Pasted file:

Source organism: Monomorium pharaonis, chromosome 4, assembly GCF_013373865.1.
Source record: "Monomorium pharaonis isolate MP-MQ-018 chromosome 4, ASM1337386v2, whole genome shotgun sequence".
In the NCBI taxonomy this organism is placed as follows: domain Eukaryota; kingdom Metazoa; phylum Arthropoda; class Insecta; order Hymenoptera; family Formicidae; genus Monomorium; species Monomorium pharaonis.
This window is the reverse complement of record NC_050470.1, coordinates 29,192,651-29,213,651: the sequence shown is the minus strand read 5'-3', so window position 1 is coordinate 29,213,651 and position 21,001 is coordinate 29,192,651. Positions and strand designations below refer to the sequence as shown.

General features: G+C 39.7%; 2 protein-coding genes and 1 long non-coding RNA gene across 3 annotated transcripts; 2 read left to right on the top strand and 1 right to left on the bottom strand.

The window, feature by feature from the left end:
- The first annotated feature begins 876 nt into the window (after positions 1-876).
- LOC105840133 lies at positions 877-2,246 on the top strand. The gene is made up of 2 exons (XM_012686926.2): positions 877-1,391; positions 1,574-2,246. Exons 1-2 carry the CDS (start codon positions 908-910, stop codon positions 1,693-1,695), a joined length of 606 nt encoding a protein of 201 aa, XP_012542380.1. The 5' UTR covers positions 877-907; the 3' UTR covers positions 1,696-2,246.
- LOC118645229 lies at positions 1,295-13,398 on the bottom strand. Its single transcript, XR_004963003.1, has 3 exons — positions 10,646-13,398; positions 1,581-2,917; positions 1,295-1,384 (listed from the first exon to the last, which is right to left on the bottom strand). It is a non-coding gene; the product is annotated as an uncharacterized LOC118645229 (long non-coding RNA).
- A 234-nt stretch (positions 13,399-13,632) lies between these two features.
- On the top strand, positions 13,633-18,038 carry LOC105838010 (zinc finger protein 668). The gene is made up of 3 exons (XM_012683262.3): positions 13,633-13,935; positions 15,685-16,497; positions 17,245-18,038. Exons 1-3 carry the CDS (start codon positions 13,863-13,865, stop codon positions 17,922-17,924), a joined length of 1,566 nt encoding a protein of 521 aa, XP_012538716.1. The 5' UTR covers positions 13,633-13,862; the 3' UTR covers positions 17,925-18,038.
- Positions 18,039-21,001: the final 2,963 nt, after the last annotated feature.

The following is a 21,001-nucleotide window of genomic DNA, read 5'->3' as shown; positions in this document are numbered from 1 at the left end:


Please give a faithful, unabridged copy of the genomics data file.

Source organism: Monomorium pharaonis, chromosome 4, assembly GCF_013373865.1.
Source record: "Monomorium pharaonis isolate MP-MQ-018 chromosome 4, ASM1337386v2, whole genome shotgun sequence".
In the NCBI taxonomy this organism is placed as follows: domain Eukaryota; kingdom Metazoa; phylum Arthropoda; class Insecta; order Hymenoptera; family Formicidae; genus Monomorium; species Monomorium pharaonis.
This window is the reverse complement of record NC_050470.1, coordinates 29,192,651-29,213,651: the sequence shown is the minus strand read 5'-3', so window position 1 is coordinate 29,213,651 and position 21,001 is coordinate 29,192,651. Positions and strand designations below refer to the sequence as shown.

General features: G+C 39.7%; 2 protein-coding genes and 1 long non-coding RNA gene across 3 annotated transcripts; 2 read left to right on the top strand and 1 right to left on the bottom strand.

The window, feature by feature from the left end:
- The first annotated feature begins 876 nt into the window (after positions 1-876).
- LOC105840133 lies at positions 877-2,246 on the top strand. The gene is made up of 2 exons (XM_012686926.2): positions 877-1,391; positions 1,574-2,246. Exons 1-2 carry the CDS (start codon positions 908-910, stop codon positions 1,693-1,695), a joined length of 606 nt encoding a protein of 201 aa, XP_012542380.1. The 5' UTR covers positions 877-907; the 3' UTR covers positions 1,696-2,246.
- LOC118645229 lies at positions 1,295-13,398 on the bottom strand. Its single transcript, XR_004963003.1, has 3 exons — positions 10,646-13,398; positions 1,581-2,917; positions 1,295-1,384 (listed from the first exon to the last, which is right to left on the bottom strand). It is a non-coding gene; the product is annotated as an uncharacterized LOC118645229 (long non-coding RNA).
- A 234-nt stretch (positions 13,399-13,632) lies between these two features.
- On the top strand, positions 13,633-18,038 carry LOC105838010 (zinc finger protein 668). The gene is made up of 3 exons (XM_012683262.3): positions 13,633-13,935; positions 15,685-16,497; positions 17,245-18,038. Exons 1-3 carry the CDS (start codon positions 13,863-13,865, stop codon positions 17,922-17,924), a joined length of 1,566 nt encoding a protein of 521 aa, XP_012538716.1. The 5' UTR covers positions 13,633-13,862; the 3' UTR covers positions 17,925-18,038.
- Positions 18,039-21,001: the final 2,963 nt, after the last annotated feature.

The following is a 21,001-nucleotide window of genomic DNA, read 5'->3' as shown; positions in this document are numbered from 1 at the left end: